self.width = inWidth
        self.height = inHeight
    }
    
    internal func calculateArea() -> Double {
        return self.width * self.height
    }
}

class Circle: Shape {
    let radius : Double = 0
   
    internal func calculateArea() -> Double {
        return M_PI * radius * radius
    }
}

class AreaCalc {
    
    func area(shape: Shape) -> Double {
        return shape.calculateArea()
    }
}

We can achieve open-closed principle with help of protocol.

3. Liknov's substitution Principle : New derived classes should extend the base classes without changing the base class behaviour. Subclass should override the parent class methods in a way that doesn't break the functionality of base class from client point of view. 

Code for example : 

We have rectangle class in open-closed principle. Assume there it is not confirming Shape protocol.
Now we make square class

class square : Rectangle {
    
    override var width: Double {
        didSet {
            height = width
        }
    }
    
    override var height: Double {
        didSet {
            width = height
        }
    }
}

Now we write test cases :

func testAreaOfRectang1eFor4X3()
{
    let rectangle: Rectangle = Square()
    rectangle.height = 3
    rectangle.width = 4
    let areaCa1cu1ator = AreaCalc()
    let areaOfRectang1e = areaCa1cu1ator.area(rectang1e: rectangle)
    XCTAssertEqua1(areaOfRectang1e , 12, "Area of Rectangle not matching" )
}

Here, rectangle is of square type finding area of rectangle. As we saw override property of square, we can not lost rectangle (base) class definition and we violate liknov principle of Derived class (Square) breaking the parent class (Rectangle) funtionality of caluculating the area. 

Solution of this is only to make protocol and confirm that. That means, we can conclude that violating Liskov’s Principle violates Open Close Principle as well. 

4. Interface segregation principle : 

This principle solves FAT interface problems of Object Oriented Programming. A interface is called FAT when it has too many methods which contains more information than we really want.

Code for example : 

protocol Gesture {
    func didTap()
    func didDoubleTap()
}

class View1 : Gesture {
    
    func didTap() {
        //required this method
    }
    
    func didDoubleTap() {
        // not required this method
    }
}

class View2 : Gesture {
    
    func didTap() {
        // not required this method
    }
    
    func didDoubleTap() {
        //required this method
    }
}

Here view1 required only didTap() method and view2 require only didDoubleTap() method still both class has to implement both methods. So solution, to make 2 protocol and define each method in in each protocol. Class can confirm multiple protocol to achieve functionality. This is rule of interface seggregation. Or we can use @objc to make optional method.

Example 2 : 

class User {
    
    var firstName : String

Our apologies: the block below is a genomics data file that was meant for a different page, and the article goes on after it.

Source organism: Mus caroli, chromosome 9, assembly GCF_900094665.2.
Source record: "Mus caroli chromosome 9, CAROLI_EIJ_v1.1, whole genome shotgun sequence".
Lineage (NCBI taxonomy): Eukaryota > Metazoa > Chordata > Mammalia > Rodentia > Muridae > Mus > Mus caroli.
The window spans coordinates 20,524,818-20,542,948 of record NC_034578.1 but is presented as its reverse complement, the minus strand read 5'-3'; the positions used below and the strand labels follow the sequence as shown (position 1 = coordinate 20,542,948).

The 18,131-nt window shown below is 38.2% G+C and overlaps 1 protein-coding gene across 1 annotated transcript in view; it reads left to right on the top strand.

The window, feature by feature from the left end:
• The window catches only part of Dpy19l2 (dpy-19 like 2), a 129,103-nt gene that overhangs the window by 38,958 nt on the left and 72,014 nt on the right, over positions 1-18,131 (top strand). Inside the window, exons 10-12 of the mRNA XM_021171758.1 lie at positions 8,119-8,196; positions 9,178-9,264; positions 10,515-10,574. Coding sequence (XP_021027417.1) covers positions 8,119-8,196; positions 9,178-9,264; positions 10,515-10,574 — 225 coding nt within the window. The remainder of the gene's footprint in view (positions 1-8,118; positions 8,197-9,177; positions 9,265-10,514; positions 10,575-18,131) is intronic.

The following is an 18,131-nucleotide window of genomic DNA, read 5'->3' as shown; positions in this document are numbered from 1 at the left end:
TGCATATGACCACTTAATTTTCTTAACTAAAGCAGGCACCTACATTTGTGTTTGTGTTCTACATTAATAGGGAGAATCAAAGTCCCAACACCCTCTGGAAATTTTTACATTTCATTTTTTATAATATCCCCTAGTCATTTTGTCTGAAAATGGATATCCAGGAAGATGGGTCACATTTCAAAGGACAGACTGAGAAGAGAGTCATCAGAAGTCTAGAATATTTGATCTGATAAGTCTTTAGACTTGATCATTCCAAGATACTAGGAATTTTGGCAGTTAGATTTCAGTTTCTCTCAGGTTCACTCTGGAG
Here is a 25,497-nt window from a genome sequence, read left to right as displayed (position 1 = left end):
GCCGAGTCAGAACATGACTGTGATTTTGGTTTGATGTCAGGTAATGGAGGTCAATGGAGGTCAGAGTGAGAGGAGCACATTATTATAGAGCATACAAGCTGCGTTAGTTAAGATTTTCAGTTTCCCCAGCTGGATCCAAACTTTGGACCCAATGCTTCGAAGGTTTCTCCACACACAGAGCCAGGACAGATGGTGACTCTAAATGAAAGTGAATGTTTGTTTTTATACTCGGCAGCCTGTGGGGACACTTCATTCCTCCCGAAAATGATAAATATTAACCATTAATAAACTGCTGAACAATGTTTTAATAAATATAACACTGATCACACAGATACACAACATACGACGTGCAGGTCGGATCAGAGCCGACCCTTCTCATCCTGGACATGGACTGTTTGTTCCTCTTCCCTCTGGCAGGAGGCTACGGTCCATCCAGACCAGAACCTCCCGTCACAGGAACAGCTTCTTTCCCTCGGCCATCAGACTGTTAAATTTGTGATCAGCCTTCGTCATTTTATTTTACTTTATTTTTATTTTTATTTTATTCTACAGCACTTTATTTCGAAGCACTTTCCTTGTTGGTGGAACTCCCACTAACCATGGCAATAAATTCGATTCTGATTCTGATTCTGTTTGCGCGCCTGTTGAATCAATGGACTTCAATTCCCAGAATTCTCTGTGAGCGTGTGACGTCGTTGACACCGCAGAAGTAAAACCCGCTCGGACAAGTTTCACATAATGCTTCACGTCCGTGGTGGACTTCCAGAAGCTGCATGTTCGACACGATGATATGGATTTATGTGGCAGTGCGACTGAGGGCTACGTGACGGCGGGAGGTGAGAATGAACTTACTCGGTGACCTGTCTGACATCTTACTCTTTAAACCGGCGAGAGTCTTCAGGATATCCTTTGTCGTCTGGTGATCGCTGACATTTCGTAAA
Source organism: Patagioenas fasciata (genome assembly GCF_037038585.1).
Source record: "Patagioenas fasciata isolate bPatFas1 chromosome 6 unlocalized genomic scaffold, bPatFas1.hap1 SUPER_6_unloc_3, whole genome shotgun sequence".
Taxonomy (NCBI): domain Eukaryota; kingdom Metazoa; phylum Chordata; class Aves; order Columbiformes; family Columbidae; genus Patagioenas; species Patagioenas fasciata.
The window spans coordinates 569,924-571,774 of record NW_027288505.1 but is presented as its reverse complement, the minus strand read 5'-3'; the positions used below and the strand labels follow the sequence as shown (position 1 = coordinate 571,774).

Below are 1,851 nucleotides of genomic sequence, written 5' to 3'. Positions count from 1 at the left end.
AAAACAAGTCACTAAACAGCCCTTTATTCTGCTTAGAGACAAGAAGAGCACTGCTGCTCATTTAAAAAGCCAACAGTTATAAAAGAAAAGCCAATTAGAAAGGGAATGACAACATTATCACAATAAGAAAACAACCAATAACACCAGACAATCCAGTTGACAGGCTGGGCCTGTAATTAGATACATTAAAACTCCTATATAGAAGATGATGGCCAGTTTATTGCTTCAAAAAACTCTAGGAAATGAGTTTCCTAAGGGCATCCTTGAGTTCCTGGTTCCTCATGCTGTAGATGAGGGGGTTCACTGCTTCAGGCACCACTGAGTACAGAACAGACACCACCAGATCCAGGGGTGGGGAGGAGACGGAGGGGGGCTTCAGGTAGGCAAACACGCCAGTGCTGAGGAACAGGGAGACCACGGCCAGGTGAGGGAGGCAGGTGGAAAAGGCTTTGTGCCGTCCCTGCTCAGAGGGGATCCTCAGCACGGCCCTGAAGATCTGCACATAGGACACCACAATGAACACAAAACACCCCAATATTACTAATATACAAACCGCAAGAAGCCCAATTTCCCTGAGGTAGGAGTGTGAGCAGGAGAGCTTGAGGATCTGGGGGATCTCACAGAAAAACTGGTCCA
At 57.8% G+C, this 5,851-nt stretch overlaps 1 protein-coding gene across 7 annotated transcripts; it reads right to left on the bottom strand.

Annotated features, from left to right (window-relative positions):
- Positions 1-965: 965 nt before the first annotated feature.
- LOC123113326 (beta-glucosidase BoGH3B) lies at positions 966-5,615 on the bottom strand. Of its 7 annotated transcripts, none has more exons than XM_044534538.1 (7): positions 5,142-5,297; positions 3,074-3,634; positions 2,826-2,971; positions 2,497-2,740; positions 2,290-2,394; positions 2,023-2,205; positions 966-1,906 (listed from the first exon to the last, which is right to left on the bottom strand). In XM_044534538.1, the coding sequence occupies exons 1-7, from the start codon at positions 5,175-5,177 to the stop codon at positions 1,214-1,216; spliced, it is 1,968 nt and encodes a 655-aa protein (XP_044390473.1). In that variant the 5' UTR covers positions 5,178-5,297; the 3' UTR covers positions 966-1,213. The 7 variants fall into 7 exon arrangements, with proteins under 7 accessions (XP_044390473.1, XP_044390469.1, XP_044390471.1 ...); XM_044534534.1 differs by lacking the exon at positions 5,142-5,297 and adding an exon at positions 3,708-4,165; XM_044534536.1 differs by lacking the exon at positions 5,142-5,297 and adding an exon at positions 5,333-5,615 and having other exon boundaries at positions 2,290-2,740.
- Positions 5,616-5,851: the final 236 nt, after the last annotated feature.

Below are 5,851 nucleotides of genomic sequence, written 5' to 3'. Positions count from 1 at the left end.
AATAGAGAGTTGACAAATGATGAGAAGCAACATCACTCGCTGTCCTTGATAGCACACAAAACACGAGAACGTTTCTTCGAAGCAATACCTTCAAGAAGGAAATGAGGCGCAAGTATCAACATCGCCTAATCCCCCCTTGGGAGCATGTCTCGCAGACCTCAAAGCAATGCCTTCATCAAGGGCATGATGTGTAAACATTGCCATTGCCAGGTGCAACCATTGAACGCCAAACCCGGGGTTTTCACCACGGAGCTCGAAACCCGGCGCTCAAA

var lastName : String
    var imageURL : String
    
    init(firstName : String, lastName: String, imageURL : String) {
        self.firstName = firstName
        self.lastName = lastName
        self.imageURL = imageURL
    }
}

class UserProfileImageView {
    func loadProfilePhoto(user: User) {
        //load user.imageURL
    }
}


Here in loadProfilePhoto method, User instance is passed so all other information except imageURL are also passed. It is not good.

Solution : Use protocol 

protocol UserProfileViewDetails {
    var imageURL: String { get }
}

class User : UserProfileViewDetails {
    
    var firstName : String
    var lastName : String
    var imageURL : String
    
    init(firstName : String, lastName: String, imageURL : String) {
        self.firstName = firstName
        self.lastName = lastName
        self.imageURL = imageURL
    }
}

class UserProfileImageView {
    func loadProfilePhoto(user: UserProfileViewDetails) {
        //load user.imageURL
    }
}

Now the UserProfileImageView’s loadProfileFor(user:UserProfileViewDetails) which is the client has only the imageURL information with it to display the User Profile Image, which agrees with the Interface Segregation Principle.


5. Dependency Inversion Principle  : High level modules should not depend on low level modules both should depend on Abstractions. 

We have used claim details code in "Single Responsibility Principle" code. There ViewClaimController is tightly coupled with another class called CoreDataController to save data into database. But what will happened when same data should also be saved in File System. 

So Solution : 

Code for Example : 

protocol Database {
    func saveDataToLocalDB(claims : [Any])
}

class ViewClaimDetailController {
    
    let database : Database
    
    init(indatabase: Database) {
        database = indatabase
    }
    
    func getAllClaimDetail() {
        let jsonData = getDataFromAPI()
        let claims = parseJsonAndFillToArray(data : jsonData)
        database.saveDataToLocalDB(claims: claims)
    }
}

class coredataController : Database {
    func saveDataToLocalDB(claims: [Any]) {
        // save to coredata
    }
}

class FileSystemController : Database {
    func saveDataToLocalDB(claims: [Any]) {
        // save to coredata
    }
}



Summary : 
  • Each an every class should have only one responsibility
  • Should not modify the existing class for change requirement, rather extent the class
  • Extending or Inheriting a child/derived class should not break any parent or base class functionality
  • The Interface or class API’s to client should have minimum information required by the client
  • Class A should not depend on Class B or vice versa, both should be losely coupled

If you have any comment, question, or recommendation, feel free to post them in the comment section below!